Journal of Chromatography B (v.818, #2)
Determination of amosulalol in human plasma using solid-phase extraction combined with liquid chromatography and ultraviolet detection by Hye Sun Gwak; Eun Sun Noh; Nah Young Lee; In Koo Chun (109-113).
Amosulalol is an antihypertensive drug with selective postsynaptic alpha 1 and non-selective beta blocking effects. A simple solid-phase extraction and high-performance liquid chromatographic (HPLC) method has been developed and validated for the quantitative determination of amosulalol in human plasma. A reversed phase C18 column was used for the separation of amosulalol and ethyl paraben (internal standard) with a mobile phase composed of 0.025 M phosphate buffer (pH 6.0)·acetonitrile (73:27, v/v) at a flow rate of 1.5 mL/min. The ultraviolet detector was operated at the 272 nm wavelength. Intra- and inter-day precision and accuracy were acceptable for all quality control samples including the lower limit of quantification of 30 ng/mL. Recovery of amosulalol from human plasma was >95.6%. Amosulalol was stable in human plasma under various storage conditions. This method was used successfully for a pharmacokinetic study in plasma after oral administration of a single 20 mg dose of amosulalol hydrochloride to 16 healthy volunteers.
Non-enzymatic hinge region fragmentation of antibodies in solution by Armando J. Cordoba; Bao-Jen Shyong; Deirdre Breen; Reed J. Harris (115-121).
Liquid formulations of monoclonal antibodies (MAbs) typically undergo fragmentation near the papain cleavage site in the hinge region, resulting in Fab and Fab + Fc forms. The purpose of this study was to investigate whether this fragmentation is due to proteases. Four closely-related MAbs were exchanged into a pH 5.2 acetate buffer with NaCl and stored at −20 °C, 5 °C, 30 °C, or 40 °C for 1 month. Fragmentation generated size-exclusion chromatography (SEC) peak fractions that were analyzed by electrospray mass spectrometry to identify the cleavage sites. The effects of protein inhibitors or host cell proteins on fragmentation were also studied. The extent of fragmentation was equivalent for all four antibodies, occurring in the heavy chain hinge region Ser–Cys–Asp–Lys–Thr–His–Thr sequence. The fragment due to cleavage of the Asp–Lys bond showed two forms that differ by 18 Da. A synthetic peptide with the hinge region sequence terminating with Asp did not show fragmentation or the loss of 18 Da after incubation. Protease inhibitors did not affect rates of cleavage or modify sites of fragmentation. Degradation was not affected by host cell protein content. Fragmentation appears to be a kinetic process that is not caused by low levels of host cell proteases.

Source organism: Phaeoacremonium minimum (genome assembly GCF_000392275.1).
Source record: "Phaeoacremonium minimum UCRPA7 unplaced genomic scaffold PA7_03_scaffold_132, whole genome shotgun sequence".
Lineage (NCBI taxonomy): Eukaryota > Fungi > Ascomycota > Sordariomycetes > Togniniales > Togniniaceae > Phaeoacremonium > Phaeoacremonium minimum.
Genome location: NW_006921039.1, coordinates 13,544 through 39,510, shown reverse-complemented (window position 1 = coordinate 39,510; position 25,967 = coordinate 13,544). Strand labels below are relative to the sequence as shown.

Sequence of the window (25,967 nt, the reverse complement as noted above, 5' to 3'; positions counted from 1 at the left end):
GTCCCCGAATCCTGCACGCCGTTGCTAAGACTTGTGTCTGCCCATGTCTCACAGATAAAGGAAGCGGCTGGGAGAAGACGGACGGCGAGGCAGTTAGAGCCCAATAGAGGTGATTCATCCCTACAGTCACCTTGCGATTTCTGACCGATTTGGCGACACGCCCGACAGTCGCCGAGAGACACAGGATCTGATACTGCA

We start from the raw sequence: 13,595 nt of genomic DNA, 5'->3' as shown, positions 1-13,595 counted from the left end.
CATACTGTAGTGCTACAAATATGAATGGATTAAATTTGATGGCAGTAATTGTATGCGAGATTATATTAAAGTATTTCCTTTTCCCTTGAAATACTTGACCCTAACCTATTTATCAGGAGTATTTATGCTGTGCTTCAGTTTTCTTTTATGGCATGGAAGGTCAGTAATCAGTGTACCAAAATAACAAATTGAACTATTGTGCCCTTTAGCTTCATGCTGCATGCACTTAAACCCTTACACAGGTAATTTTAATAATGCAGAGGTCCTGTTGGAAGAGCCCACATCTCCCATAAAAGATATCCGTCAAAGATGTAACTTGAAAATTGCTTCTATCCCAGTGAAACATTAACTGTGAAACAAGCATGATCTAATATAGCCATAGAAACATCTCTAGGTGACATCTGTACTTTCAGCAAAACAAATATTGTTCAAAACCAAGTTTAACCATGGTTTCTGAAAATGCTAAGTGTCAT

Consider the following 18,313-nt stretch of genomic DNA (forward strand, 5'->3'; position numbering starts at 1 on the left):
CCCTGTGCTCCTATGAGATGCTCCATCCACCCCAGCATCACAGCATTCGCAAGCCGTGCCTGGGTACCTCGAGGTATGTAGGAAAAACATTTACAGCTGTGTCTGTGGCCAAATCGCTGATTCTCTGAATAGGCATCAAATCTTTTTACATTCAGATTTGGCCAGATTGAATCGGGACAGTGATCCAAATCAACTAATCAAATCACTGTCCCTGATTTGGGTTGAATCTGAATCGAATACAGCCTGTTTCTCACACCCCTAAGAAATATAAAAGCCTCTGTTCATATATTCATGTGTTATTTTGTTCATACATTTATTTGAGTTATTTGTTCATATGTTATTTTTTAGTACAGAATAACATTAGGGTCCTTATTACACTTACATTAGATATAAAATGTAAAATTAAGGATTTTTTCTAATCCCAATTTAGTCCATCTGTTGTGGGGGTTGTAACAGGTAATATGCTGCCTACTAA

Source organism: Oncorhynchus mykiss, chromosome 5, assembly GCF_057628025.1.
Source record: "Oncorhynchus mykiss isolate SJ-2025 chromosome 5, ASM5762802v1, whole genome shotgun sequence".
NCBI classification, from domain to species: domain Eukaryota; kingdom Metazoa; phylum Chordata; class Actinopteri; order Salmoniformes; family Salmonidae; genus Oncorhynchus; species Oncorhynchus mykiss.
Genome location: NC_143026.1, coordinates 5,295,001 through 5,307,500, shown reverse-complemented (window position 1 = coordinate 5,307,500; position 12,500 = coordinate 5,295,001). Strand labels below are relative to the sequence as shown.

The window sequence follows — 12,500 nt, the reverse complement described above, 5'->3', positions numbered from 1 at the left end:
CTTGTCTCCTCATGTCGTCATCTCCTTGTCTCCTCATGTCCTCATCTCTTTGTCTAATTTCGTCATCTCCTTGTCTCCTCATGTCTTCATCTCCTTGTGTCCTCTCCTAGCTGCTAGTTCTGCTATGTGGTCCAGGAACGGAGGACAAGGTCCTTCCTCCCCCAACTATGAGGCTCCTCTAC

Keywords: Hinge region fragmentation; Protease inhibitors; Monoclonal antibodies; Size-exclusion chromatography; Stability;
Purification and some properties of Cu,Zn superoxide dismutase from Radix lethospermi seed, kind of Chinese traditional medicine by Namir I.A. Haddad; Qinsheng Yuan (123-131).
Copper–zinc superoxide dismutase (Cu,Zn SOD) has been extracted, purified and characterized from Radix lethospermi seed (RLS), a kind of Chinese traditional medicine. Before extraction, the lipid was removed by super critical fluid extraction (SCF). Partial protein fractionation in the crude extract was affected by using 50–75% (NH4)2SO2. Subsequently, superoxide dismutase was fractionated by column chromatographies on DEAE-52, Sephadex G-200 and DEAE-52 again. Pure Cu,Zn SOD had a specific activity of 4843 U/mg protein and was purified 267.2-fold, with a yield of 23.55%. The purified enzyme has a molecular weight of about 30,500 ± 100 and is composed of two non-covalently joined equal subunits. Purity was confirmed by Sodium dodecyl sulphate-polyacrylamide gel electrophoresis (SDS-PAGE), HPLC and mass spectroscopy. Amino acid content has been investigated. The enzyme was found to remain stable in the pH range 6.0–9.0 at 25 °C and up to 45 °C at pH 7.8 for a 30 min incubation period. RLS Cu,Zn SOD appeared to have significant thermal stability lower than other Cu,Zn SODs, as revealed by irreversible heat inactivation at 60 °C. The enzyme was not inhibited by DTT, NaN3 and β-mercaptoethanol, but was inhibited by cyanide and hydrogen peroxide. Finally, in the presence of 2 mM ethylendiamine tetra acetic acid (EDTA) and sodium dodecyl sulphate (SDS), the enzyme showed approximately 18 and 34% activity loss.